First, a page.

In the last post, we examined the definition of wine in the Bible and how the ancients preserved grape juice. We now want to turn our attention to the claim that Jesus made wine, therefore, we can drink socially, and the condemnation of social drinking in the New Testament.
Jesus and Wine
The belief that the wine Christ provided in Cana was alcoholic rests on five major assumptions:
- First, it is assumed that the word oinos indicates only “fermented-quality grape drink.”
- Second, it is assumed that since the word oinos is used in reference both to the wine which ran out and the wine that Christ made, both wines must have been alcoholic.
- Third, it is assumed that the Jews did not know how to prevent the fermentation of grape juice; and since the season of the wedding was just before the Passover (John 2:13), that is, six months after the grape harvest, the wine used at Cana had ample time to ferment.
- Fourth, it is assumed that the description is given by the master of the banquet to the wine provided by Christ as “the good wine” means a high-quality alcoholic wine.
- Fifth, it is assumed that the expression “well drunk” (John 2:10), used by the master of the banquet, indicates that the guests were intoxicated because they had been drinking fermented wine. Consequently, the wine Jesus made must also have been fermented.
It was customary to bring out the freshest wine at the beginning of the feast. As the wine ran low, the older wine was brought out. In John 2:10, the master of the feast made the comment that Jesus had saved the good wine until now (near the end of the festivities). This “good wine” was the fresh, sweet must or unfermented wine. New wine is not intoxicating until some time after the process of fermentation has set in. Fermentation is a process of decay. There is not a hint that our Lord produced alcohol, which is a product of decay and death. He produced a living wine uncontaminated by fermentation.
It is against the principle of scriptural and moral analogy to suppose that Christ would exert His supernatural power to bring into existence an intoxicating wine which scripture condemns as “a mocker” and “a brawler” (Proverbs 20:1) and which the Holy Spirit has chosen as the symbol of divine wrath. Scriptural and moral consistency requires that “the good wine” produced by Christ was fresh, unfermented grape juice. In fact, the adjective used to describe the wine made by Christ is kalos, which means “that which is morally excellent or befitting.” The term is suggestive of the characterization of unintoxicating wine as moral (ethikos) wine.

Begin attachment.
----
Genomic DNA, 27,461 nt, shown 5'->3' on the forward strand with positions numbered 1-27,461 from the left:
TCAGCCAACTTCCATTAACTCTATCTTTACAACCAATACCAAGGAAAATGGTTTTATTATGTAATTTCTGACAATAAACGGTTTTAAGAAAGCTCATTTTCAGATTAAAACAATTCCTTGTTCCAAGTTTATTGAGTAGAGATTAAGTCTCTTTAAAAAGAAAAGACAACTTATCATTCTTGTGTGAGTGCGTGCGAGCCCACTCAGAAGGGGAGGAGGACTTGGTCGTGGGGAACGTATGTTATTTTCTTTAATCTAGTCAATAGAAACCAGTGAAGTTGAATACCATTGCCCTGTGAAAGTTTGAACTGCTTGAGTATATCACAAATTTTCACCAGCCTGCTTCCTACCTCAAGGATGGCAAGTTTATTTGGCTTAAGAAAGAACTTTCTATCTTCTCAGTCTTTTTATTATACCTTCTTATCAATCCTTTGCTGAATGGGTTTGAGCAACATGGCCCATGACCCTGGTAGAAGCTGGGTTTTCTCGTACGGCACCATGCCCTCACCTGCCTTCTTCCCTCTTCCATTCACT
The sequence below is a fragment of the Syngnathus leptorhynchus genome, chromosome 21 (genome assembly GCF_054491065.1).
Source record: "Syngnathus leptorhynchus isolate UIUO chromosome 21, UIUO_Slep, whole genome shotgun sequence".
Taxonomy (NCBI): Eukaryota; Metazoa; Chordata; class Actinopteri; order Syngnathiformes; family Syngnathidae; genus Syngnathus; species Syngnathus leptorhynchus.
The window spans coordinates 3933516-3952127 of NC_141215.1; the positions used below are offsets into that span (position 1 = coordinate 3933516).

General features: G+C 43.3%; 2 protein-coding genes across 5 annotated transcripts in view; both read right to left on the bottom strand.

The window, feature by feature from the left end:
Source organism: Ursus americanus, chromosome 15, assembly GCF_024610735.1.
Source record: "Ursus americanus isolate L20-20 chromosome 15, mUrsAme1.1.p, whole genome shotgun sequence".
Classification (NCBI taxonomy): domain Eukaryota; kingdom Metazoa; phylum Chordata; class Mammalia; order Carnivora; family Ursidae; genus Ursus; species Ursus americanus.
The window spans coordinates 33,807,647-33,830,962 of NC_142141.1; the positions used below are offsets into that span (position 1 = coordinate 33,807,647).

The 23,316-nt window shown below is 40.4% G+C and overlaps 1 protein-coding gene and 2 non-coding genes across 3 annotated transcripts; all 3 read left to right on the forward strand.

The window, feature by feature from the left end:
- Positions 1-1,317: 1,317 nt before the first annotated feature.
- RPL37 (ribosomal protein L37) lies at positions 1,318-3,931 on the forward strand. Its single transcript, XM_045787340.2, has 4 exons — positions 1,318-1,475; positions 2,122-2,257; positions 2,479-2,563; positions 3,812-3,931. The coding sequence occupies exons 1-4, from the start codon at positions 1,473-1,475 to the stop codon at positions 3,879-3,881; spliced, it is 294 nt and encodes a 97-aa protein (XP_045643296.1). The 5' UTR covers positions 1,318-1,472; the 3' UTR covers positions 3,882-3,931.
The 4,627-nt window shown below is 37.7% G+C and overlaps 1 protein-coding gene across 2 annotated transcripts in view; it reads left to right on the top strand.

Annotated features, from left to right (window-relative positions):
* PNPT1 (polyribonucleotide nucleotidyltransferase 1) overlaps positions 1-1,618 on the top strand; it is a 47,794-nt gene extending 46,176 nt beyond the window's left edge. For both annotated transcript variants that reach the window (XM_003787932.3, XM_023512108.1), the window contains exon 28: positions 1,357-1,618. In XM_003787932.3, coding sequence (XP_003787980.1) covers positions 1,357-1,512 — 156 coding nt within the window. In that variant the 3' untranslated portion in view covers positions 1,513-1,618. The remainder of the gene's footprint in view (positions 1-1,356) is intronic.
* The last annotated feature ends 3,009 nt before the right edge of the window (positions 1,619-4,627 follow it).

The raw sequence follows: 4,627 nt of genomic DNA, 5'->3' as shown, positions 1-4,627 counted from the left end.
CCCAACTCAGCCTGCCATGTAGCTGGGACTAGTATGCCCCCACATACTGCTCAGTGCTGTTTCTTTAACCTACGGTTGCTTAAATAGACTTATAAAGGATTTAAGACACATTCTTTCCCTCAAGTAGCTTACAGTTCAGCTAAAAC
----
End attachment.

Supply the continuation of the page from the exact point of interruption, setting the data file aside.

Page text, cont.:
Social Drinking in the New Testament
People who seek to justify social drinking because the Bible does not specifically condemn it are mistaken. Notice two examples:
- First, the word for “banquetings” in 1 Peter 4:3 is the Greek word photos which was the ancient practice of social drinking. R. C. Trench states that this word means “the drinking bout, the banquet, the symposium, not of necessity excessive (Genesis 19:3; 2 Samuel 3:20; Esther 6:14), but giving opportunity for excess (1 Samuel 25:36).” Peter made a specific reference to drunkenness and drinking parties, condemning them both!
- Second, the irony of the mockers’ charge that on the day of Pentecost the apostles were drunk on gleukos, that is, on the grape juice which apparently was their common beverage (Acts 2:13), provides an indirect proof of their abstinence from fermented grape juice. There would have been no point in the mockers’ attributing the cause of the disciples’ strange actions to unfermented grape juice if it was not common knowledge that the apostles abstained from intoxicating wine. The intended jibe was that the disciples were such dimwits they got drunk on grape juice!
In the New Testament, purity has always been a major aspect of a Christian’s life (1 Timothy 4:12; 5:22; 2 Timothy 2:22; Romans 12:1). Do you believe a loose attitude concerning social drinking would meet God’s requirements for purity? Furthermore, consider two statements in Jesus’ sermon on the mount. In Matthew 5:21-22, Jesus not only condemned murder but He went beyond the overt crime of killing and stated that anyone who has a malicious and wicked attitude is a murderer. Also, in Matthew 5:27-28, Jesus not only condemned adultery but He went to the heart of the problem and stated that someone commits adultery even if they look upon a woman and lust. Considering the way Jesus taught on these two subjects, how do you think He would feel about social drinking?
In Philippians 2:5, Paul said, “Let this mind be in you, which was also in Christ Jesus.” Specifically, Paul was writing about humility but the principle can apply to all phases of being a Christian. We should be diligent to have the same attitude Jesus did toward all subjects. The holidays are coming up and it is a common time for social drinking to take place. A very appropriate question is, “Could you see Jesus engaging in social or occasional drinking?” If we are going to have the attitude of Christ, then we have to ask ourselves these questions!